No matter which way you look at the numbers, there’s one truth when it comes to sales statistics in today’s mobile market: iOS’s App Store currently outsells the Android market by a good margin. Android is still a multi-million dollar industry, but when it comes to making a choice as a developer, it’s pretty hard not to drop your investment into the larger piggy bank.

Then, once a successful iOS developer decides that they want to increase their reach into Android, further complications arise. Sometimes it takes months to move an iOS game to the new marketplace, as it did for Temple Run. Other times, developers find that moving a game from one platform to the other is just too complicated, and it never happens.

“I have a hard enough time dealing with therelatively few possible hardware configurations foriOS, so as a solo app developer, there’s no way I’d be able to support the hundreds of devices that run Android”, says Matt Rix, developer of Trainyard. “And it’s not just the technical aspects of porting to Android that frighten me, but also the fact that it’s a whole new ecosystem, with completely different marketplaces and user demographics.”

Noodlecake Studios (creators of Super Stickman Golf) have been through the trials and tribulations of cross-coding from one device to another, and they’re aiming to cut down on the frustration considerably with the announcement of their new program: Noodlecake Games.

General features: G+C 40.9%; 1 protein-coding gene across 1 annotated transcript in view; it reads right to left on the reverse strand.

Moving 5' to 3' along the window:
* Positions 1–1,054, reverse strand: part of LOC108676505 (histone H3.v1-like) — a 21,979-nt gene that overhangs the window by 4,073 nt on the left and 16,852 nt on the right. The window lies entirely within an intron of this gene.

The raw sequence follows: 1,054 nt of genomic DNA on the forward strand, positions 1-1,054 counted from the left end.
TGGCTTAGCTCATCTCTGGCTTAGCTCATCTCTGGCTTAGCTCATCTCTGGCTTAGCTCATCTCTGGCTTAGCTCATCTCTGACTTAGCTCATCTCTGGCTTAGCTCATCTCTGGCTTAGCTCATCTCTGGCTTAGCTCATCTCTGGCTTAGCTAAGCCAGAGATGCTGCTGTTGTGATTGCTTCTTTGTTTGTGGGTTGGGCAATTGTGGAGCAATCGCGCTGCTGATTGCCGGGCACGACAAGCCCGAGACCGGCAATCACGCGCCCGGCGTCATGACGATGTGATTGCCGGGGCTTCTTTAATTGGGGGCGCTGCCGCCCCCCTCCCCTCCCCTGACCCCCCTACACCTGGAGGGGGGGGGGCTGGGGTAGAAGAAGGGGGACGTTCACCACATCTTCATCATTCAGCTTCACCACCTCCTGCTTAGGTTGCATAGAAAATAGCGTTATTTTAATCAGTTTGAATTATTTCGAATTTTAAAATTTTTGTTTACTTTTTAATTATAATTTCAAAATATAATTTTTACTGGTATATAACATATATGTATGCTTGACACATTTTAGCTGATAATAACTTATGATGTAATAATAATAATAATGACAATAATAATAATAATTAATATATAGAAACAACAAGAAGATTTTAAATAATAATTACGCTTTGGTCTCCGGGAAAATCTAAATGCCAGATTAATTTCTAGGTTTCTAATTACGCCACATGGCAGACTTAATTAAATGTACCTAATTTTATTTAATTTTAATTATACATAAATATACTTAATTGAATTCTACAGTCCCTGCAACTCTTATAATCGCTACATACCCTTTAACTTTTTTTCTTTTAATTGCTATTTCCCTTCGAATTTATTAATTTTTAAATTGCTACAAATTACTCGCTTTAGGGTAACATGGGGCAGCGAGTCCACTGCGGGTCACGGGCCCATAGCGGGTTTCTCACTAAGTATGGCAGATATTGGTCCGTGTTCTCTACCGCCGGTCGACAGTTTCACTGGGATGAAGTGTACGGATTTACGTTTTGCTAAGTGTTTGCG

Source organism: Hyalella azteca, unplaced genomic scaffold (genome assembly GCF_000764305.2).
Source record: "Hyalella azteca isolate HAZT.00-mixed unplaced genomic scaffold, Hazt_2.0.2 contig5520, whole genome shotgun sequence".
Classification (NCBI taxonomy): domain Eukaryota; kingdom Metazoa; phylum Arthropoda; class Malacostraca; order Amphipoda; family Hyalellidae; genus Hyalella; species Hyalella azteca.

The concept behind Noodlecake Games, a new porting and publishing company, is to use technology that allows iOS code to run natively on Android devices, making the iOS to Android process a whole lot easier. As a publisher, Noodlecake promises to handle all technical support and repairs for developers, too.

Noodlecake is so confident in the ease and convenience of their iOS to Android technology, that they’ve started up the “Game A Week Project” aimed to port one iOS game to the Android each week. The aforementioned Matt Rix’s Trainyard will be the first title in what looks to be a long line of Noodlecake ports.

If their technology is as impressive and easy-to-use as they claim it is, Android users could be seeing a huge influx of great iOS titles ported their way soon. While it’s unlikely that big-budget game developers will farm their money out to an external team to do porting for them, it could end up proving to be a fantastic resource for small iOS teams looking to increase exposure without getting their hands dirty.